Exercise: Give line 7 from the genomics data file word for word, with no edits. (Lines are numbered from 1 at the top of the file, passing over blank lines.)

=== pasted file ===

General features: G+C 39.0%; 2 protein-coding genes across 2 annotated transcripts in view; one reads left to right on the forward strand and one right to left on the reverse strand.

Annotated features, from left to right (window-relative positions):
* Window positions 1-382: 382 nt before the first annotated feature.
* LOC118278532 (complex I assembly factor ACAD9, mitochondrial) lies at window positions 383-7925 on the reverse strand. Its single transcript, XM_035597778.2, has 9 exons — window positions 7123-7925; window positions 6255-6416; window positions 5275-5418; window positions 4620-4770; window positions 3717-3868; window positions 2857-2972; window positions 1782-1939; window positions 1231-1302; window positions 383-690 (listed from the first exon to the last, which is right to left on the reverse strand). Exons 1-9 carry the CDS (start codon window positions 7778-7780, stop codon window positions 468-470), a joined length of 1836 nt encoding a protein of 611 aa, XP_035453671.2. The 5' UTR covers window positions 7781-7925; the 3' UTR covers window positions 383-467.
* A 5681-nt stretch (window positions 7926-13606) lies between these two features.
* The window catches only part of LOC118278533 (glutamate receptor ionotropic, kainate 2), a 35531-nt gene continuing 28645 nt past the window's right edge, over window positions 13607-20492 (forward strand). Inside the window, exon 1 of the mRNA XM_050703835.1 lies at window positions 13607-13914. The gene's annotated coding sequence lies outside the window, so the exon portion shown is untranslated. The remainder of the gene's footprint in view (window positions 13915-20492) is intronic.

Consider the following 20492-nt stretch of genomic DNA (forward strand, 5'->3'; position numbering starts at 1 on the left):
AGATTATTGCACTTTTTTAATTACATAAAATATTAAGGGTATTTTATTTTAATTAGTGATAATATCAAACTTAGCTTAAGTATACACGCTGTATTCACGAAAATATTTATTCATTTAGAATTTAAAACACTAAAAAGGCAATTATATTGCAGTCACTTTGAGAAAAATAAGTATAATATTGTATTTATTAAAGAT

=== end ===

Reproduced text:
Consider the following 20492-nt stretch of genomic DNA (forward strand, 5'->3'; position numbering starts at 1 on the left):